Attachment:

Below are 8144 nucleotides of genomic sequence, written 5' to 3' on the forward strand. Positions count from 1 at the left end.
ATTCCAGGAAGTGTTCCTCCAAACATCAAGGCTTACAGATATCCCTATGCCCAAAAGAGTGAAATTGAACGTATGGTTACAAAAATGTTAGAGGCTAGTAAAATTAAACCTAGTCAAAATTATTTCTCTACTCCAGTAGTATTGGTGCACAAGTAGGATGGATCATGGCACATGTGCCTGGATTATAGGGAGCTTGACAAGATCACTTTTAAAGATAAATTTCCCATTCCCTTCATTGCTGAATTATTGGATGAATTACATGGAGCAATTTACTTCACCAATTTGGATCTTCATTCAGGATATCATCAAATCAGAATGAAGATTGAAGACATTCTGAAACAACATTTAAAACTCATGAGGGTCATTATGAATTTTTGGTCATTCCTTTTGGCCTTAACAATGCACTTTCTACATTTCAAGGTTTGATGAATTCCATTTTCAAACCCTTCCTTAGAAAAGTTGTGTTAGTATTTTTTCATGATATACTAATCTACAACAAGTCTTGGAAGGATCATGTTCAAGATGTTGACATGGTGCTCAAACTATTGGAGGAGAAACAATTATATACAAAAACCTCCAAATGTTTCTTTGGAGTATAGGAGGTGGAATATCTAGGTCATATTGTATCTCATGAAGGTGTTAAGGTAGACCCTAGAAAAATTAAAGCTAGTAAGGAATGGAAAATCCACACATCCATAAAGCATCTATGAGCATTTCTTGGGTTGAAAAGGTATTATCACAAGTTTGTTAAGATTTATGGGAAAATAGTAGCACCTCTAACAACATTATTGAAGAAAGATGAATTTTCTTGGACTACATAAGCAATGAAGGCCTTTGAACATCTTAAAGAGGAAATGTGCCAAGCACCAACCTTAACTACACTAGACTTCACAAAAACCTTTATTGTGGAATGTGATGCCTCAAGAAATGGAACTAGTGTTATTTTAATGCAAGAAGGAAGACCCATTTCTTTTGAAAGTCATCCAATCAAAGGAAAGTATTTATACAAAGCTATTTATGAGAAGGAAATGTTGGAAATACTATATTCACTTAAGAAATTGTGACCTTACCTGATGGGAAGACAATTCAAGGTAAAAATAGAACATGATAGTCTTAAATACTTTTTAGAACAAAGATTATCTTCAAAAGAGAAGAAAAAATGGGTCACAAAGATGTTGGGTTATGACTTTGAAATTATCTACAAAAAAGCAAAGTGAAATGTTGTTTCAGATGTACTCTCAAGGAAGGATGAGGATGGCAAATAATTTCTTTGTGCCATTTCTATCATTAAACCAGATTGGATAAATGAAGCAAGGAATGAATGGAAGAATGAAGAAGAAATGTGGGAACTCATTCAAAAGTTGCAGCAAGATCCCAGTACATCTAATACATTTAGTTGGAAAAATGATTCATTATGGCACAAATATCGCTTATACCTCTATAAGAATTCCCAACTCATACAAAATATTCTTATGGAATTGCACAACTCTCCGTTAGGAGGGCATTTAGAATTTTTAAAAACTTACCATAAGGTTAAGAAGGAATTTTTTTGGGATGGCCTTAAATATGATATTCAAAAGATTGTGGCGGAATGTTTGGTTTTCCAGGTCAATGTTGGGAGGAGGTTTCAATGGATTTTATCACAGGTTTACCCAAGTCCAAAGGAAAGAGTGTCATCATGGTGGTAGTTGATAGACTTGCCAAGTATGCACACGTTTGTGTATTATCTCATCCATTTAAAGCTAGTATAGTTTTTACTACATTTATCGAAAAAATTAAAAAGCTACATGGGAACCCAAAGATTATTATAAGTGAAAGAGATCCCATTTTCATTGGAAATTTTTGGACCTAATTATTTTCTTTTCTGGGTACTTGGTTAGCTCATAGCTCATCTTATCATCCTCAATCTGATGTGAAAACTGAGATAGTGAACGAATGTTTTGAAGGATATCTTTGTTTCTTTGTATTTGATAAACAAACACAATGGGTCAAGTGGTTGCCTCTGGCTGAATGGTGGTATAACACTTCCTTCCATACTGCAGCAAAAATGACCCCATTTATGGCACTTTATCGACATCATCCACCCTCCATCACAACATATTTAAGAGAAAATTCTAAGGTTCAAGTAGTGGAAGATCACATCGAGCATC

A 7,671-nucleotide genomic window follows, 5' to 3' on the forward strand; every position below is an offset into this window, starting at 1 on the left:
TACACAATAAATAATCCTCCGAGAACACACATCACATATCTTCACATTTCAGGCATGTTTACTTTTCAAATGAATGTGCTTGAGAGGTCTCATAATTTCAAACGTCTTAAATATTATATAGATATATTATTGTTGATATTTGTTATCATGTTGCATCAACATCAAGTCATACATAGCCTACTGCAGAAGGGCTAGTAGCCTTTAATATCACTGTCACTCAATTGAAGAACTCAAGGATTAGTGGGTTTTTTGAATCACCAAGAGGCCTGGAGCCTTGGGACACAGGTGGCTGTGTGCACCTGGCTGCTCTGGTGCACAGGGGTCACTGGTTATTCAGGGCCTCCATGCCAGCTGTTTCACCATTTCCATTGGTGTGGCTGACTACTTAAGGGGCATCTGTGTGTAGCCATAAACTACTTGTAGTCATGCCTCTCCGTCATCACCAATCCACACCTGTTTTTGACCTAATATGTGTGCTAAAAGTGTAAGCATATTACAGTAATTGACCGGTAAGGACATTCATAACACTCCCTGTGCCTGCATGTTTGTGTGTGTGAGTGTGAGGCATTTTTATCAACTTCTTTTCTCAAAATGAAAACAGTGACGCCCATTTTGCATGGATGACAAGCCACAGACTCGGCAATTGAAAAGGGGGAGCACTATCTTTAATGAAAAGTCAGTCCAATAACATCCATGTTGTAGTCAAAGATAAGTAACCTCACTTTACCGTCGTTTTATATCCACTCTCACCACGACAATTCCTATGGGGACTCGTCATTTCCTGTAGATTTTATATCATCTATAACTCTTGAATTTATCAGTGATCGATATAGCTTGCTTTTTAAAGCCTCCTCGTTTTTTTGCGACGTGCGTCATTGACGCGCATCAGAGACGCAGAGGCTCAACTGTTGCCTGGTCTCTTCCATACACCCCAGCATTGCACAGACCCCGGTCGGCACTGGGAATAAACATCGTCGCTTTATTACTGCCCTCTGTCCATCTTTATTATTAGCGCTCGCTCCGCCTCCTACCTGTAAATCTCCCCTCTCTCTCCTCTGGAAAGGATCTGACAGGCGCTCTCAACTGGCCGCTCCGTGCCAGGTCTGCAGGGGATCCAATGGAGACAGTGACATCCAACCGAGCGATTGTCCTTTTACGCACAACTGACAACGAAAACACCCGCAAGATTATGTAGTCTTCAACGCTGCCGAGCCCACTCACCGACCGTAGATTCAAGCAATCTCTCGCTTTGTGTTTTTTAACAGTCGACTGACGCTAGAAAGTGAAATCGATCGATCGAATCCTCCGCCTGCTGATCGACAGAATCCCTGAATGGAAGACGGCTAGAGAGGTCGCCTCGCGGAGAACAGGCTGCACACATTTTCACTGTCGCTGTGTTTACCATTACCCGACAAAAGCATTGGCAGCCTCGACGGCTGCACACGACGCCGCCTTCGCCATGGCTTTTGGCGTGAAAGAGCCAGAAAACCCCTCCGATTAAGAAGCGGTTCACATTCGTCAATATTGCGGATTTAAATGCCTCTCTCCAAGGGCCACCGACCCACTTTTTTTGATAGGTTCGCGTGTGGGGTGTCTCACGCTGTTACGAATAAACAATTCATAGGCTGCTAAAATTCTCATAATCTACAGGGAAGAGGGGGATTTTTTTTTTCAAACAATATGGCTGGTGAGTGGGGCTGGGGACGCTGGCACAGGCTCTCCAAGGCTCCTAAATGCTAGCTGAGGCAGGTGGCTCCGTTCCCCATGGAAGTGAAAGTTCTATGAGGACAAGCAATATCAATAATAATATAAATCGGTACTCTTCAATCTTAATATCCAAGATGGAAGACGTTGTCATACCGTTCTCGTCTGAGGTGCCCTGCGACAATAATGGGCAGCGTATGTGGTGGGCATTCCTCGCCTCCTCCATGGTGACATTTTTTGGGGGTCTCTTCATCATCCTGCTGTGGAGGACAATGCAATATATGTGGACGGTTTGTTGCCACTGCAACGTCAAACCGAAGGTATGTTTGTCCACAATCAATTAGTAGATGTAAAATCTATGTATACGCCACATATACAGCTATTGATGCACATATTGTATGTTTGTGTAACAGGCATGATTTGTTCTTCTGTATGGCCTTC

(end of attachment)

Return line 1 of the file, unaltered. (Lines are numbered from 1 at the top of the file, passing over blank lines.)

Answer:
Below are 8144 nucleotides of genomic sequence, written 5' to 3' on the forward strand. Positions count from 1 at the left end.